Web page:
How Money Got Us Into Trouble
Ordination of Women and the Old Testament
Ordination of Women and the New Testament
Ordination of Women and Paul
Pauline Passages about the Role of Women
How Money Got Us Into Trouble
Q & A
Free Resources
Articles and Documents
Other Insightful Works
Get Free Book
How Money Got Us Into Trouble
The Push Continues
Within weeks after this vote was taken, the Sligo church, located only a few miles from General Conference headquarters, ordained some women pastors, and a little later, the La Sierra University church followed suit.

As we have observed elsewhere, within three months the NAD appointed a commission to seek ways to enlarge the scope of women as pastors. At about the same time, the idea arose of conducting “commissioning services” for women pastors.

The Commissioning Service

Thus far, the conference treasurers, departmental directors/secretaries, and institutional managers who had been granted “commissioned” status had merely received notification in the mail.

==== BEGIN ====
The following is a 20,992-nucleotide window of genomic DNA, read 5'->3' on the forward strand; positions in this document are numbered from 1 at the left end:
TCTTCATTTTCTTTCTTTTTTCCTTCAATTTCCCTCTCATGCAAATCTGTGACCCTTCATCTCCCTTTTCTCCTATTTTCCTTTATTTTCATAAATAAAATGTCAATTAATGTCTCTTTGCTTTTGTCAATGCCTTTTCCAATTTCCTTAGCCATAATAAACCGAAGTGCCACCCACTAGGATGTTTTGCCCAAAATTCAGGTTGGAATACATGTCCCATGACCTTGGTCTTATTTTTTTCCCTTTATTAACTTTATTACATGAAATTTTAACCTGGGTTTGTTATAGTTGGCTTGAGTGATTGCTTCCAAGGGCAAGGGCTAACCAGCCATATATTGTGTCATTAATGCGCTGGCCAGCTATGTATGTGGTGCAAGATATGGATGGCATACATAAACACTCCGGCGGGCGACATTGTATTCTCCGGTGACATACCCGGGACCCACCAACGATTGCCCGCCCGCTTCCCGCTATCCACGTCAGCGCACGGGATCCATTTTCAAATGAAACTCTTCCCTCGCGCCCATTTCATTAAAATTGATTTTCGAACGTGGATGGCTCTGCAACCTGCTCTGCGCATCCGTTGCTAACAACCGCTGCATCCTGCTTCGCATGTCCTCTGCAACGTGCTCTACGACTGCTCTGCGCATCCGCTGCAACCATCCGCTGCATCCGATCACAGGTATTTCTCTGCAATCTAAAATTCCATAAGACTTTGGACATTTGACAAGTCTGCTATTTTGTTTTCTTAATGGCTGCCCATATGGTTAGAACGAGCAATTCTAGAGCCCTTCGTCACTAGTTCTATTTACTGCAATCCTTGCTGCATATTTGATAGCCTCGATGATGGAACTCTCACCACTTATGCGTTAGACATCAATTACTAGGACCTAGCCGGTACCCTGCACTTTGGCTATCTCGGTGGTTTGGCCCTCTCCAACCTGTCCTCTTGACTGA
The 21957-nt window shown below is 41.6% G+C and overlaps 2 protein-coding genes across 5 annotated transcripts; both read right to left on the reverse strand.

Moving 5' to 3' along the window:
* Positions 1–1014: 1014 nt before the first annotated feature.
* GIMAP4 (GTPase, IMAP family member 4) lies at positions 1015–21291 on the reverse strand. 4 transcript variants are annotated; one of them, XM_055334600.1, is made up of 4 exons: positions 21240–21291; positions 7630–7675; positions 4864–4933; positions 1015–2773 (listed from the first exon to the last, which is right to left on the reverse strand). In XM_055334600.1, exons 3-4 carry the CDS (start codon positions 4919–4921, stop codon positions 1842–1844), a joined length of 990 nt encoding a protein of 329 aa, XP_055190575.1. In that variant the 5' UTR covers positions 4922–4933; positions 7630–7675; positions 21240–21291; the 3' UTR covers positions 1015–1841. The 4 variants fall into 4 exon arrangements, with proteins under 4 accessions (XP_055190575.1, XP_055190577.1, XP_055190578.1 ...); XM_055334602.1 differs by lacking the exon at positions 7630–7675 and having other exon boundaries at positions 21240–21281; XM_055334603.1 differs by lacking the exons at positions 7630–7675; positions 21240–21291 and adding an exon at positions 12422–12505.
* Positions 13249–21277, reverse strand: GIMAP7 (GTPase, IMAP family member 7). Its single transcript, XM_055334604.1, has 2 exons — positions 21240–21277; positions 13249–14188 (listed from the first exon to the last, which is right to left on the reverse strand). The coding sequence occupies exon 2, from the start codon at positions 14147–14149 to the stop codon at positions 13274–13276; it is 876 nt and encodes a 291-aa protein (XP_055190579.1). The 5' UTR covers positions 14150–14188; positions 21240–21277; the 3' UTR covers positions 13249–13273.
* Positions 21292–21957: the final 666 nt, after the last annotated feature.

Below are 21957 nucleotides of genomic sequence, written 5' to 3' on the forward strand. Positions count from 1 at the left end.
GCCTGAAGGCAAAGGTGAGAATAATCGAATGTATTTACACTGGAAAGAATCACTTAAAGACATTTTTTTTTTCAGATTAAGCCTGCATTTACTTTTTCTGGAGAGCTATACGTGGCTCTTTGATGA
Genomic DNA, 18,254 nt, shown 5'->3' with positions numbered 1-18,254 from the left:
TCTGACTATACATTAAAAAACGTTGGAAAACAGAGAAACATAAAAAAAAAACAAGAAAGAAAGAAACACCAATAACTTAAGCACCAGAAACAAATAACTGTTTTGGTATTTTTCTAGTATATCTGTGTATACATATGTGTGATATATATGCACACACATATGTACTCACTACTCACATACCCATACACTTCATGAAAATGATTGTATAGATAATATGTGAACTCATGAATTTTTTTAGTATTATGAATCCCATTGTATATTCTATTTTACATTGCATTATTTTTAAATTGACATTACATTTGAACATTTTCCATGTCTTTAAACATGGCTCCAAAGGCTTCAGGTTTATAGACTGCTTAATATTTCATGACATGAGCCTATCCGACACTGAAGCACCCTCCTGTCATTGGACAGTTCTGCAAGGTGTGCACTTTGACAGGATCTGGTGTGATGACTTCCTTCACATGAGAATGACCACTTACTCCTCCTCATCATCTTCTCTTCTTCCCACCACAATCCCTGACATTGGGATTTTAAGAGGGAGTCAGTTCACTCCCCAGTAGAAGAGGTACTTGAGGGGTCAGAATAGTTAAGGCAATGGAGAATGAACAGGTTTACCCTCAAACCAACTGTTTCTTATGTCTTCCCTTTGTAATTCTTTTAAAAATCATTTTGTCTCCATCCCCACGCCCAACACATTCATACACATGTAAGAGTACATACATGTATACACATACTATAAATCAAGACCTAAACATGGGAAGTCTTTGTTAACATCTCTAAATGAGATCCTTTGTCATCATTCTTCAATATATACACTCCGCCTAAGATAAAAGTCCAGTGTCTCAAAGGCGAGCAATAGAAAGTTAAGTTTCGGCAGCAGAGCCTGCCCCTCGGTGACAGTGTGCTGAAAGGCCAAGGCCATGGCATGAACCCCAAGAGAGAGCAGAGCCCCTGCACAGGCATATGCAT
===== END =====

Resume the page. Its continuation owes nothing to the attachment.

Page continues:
Suddenly, such privacy seemed inadequate. Urgent voices insisted that the appointment of women to commissioned minister status should be made more public; more like, well, more like an ordination service. Thus the “commissioning service” was developed, complete with prayers, Scripture readings, a sermon, a charge, and the laying on of hands, all expanded to fill perhaps a whole hour at a large gathering, like a camp meeting.

In this way a process that began with a plan to reduce income taxes (a) produced the concept that ordination is merely a matter of church policy, and (b) developed into the concept that commissioned women ministers are equivalent to ordained male ministers.

When they learn about it, many Seventh-day Adventists consider it a very surprising (and interesting—and saddening) history.

[EDITOR'S NOTE: At the close of this article as originally published in ADVENTISTS AFFIRM, a note from the editorial board indicated that factual material had “been derived from phone calls to administrators at all levels of the church, from materials written by Bert Haloviak, Kit Watts, Samuel Koranteng-Pipim, from additional research, and from the experience of the editors.”]

* This article is a reprint of chapter 13 of Prove All Things: A Response to Women in Ministry (2000). It was first published in Adventists Affirm , Fall 1998, pp. 18-22.
Page: 6 Of 6First  Previous  1  2  3  4  5  6  Next  Last